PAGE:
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  • Samuel at Gilgal

    This year I will be sharing brief excerpts from the articles, sermons, and books I am currently reading. My posts will not follow a regular schedule but will be published as I find well-written thoughts that should be of interest to maturing Christian readers. Whenever possible, I encourage you to go to the source and read the complete work of the author.

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Dorothy Sayers On Christian Dogma

Dorthy Sayers

Dorothy L. Sayers (13 June 1893 – 17 December 1957) is one of my favorite mystery writers. If you have never read her “Lord Peter Wimsey” series of books, I would suggest to you that they are great summer reads. Later in life, Sayers became a Christian and the article below is an excerpt from an address she gave at a biennial church festival. The theme of the speech is as relevant today as when she first delivered it:

And when he is come, he will convict the world of sin, and of righteousness, and of judgment: of sin, because they believe not on me; of righteousness, because I go to the Father, and ye see me no more; of judgment, because the prince of this world is judged. (John 16:8-11)

Something is happening to us to-day which has not happened for a very long time. We are waging a war of religion. Not a civil war between adherents of the same religion, but a life-and-death struggle between Christian and pagan. The Christians are, it must be confessed, not very good Christians, and the pagans do not officially proclaim themselves worshippers of Mahmoud or even of Odin, but the stark fact remains that Christendom and heathendom now stand face to face as they have not done in Europe since the days of Charlemagne. . . .

[A]t bottom it is a violent and irreconcilable quarrel about the nature of God and the nature of man and the ultimate nature of the universe; it is a war of dogma.

The word dogma is unpopular, and that is why I have used it. It is our own distrust of dogma that is handicapping us in the struggle. The immense spiritual strength of our opponents lies precisely in the fact that they have fervently embraced, and hold with fanatical fervor, a dogma which is none the less a dogma for being called an “ideology.” We on our side have been trying for several centuries to uphold a particular standard of ethical values which derives from Christian dogma, while gradually dispensing with the very dogma which is the sole rational foundation for those values. . . .

All I want to say on this point is that, however deeply we have sinned—and God knows we have done plenty of evil in our time—we have not gone so far as to have altogether lost all claim to stand for Christendom. There is a great difference between believing a thing to be right and not doing it, on the one hand, and, on the other, energetically practicing evil in the firm conviction that it is good. In theological language, the one is mortal sin, which is bad enough; the other is the sin against the Holy Ghost, which is without forgiveness simply and solely because the sinner has not the remotest idea that he is sinning at all. So long as we are aware that we are wicked, we are not corrupt beyond all hope. Our present dissatisfaction with ourselves is a good sign. We have only to be careful that we do not get too disheartened and abashed to do anything about it all.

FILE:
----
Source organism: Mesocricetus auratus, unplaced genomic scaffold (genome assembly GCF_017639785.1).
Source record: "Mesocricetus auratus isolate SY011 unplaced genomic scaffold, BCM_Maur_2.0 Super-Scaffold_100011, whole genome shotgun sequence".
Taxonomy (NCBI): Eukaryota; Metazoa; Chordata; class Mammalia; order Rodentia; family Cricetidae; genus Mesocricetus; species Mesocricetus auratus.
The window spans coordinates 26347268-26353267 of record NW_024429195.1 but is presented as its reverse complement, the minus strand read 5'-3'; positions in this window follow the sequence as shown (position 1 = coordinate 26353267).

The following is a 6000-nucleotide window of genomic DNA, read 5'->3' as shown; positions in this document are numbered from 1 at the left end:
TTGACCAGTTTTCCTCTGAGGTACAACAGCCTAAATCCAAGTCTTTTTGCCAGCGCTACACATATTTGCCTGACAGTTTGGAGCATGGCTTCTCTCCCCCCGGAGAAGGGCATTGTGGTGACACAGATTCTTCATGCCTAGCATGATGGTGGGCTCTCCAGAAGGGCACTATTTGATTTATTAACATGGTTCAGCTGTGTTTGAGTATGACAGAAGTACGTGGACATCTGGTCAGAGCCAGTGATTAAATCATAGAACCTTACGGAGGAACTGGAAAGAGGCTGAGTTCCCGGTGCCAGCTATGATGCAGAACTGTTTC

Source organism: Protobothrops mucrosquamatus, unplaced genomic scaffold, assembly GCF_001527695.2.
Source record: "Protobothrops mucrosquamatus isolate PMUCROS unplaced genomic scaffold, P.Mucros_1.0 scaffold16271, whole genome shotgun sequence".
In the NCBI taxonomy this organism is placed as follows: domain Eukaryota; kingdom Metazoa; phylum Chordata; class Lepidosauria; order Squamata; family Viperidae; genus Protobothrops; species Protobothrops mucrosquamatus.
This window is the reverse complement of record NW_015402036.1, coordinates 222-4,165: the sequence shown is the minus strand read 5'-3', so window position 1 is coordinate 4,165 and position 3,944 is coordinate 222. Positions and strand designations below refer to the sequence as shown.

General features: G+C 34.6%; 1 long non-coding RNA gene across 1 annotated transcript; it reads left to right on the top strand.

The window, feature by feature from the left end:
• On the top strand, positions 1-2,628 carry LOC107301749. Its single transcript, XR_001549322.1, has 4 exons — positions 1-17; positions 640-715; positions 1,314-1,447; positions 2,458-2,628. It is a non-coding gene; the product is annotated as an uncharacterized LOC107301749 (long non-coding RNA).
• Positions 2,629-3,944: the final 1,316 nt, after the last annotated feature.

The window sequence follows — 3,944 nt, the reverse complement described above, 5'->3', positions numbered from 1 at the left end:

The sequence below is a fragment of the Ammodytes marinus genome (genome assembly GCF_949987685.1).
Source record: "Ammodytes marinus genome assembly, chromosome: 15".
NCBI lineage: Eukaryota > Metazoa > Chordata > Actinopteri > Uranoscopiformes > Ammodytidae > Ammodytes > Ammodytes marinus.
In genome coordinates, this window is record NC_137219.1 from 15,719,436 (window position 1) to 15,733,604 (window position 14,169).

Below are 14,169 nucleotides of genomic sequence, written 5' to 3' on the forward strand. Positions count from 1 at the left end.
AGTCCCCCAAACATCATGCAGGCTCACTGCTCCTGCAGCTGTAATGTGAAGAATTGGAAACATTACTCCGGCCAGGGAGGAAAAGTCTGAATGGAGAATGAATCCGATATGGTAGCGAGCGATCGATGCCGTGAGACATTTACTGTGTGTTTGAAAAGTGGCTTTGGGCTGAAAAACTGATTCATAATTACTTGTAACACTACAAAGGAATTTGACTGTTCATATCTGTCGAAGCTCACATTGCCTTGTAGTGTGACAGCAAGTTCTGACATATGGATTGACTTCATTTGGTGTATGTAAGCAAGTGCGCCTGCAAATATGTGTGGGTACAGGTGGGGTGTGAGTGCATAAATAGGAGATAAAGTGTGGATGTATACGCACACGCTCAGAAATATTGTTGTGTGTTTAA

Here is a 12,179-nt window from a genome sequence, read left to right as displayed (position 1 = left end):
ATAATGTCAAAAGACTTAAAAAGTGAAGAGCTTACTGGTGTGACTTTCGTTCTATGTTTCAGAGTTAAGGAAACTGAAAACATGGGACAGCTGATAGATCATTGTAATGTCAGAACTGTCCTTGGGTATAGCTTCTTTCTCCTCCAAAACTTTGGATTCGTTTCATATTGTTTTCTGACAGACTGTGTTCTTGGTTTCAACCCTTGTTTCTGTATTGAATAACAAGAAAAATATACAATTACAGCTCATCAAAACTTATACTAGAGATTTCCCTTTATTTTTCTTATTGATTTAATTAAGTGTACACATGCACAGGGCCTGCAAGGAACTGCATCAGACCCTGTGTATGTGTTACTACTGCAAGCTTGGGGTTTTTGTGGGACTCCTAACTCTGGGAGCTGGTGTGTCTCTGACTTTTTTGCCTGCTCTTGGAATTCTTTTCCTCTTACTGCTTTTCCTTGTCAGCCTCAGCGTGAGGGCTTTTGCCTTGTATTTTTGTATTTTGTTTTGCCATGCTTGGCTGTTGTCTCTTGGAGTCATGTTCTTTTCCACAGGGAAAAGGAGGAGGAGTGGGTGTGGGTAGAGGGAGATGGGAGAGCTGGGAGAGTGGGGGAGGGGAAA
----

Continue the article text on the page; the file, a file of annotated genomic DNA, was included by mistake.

While there is a superficial consensus of opinion about the ethics of behavior, we can easily persuade ourselves that the underlying dogma is immaterial. We can, as we cheerfully say, “agree to differ.” “Never mind about theology,” we observe in kindly tones, “if we just go on being brotherly to one another it doesn’t matter what we believe about God.” We are so accustomed to this idea that we are not perturbed by the man who demands: “If I do not believe in the fatherhood of God, why should I believe in the brotherhood of man?” That, we think, is an interesting point of view, but it is only talk—a subject for quiet after-dinner discussion. But if the man goes on to translate his point of view into action, then, to our horror and surprise, the foundations of society are violently shaken, the crust of morality that looked so solid splits apart, and we see that it was only a thin bridge over an abyss in which two dogmas, incompatible as fire and water, are seething explosively together.

Now in this assembly I may take it for granted that we are generally agreed as to what is good and what is evil. However little we may have lived up to our beliefs, I take it that we are ready, if challenged, to cry, like the paladins in the Song of Roland: “Paiens unt tort e Chrestiens unt dreit” (Pagans are wrong, Christians are in the right). The thing I am here to say to you is this: that it is worse than useless for Christians to talk about the importance of Christian morality, unless they are prepared to take their stand upon the fundamentals of Christian theology. It is a lie to say that dogma does not matter; it matters enormously. It is fatal to let people suppose that Christianity is only a mode of feeling; it is vitally necessary to insist that it is first and foremost a rational explanation of the universe.

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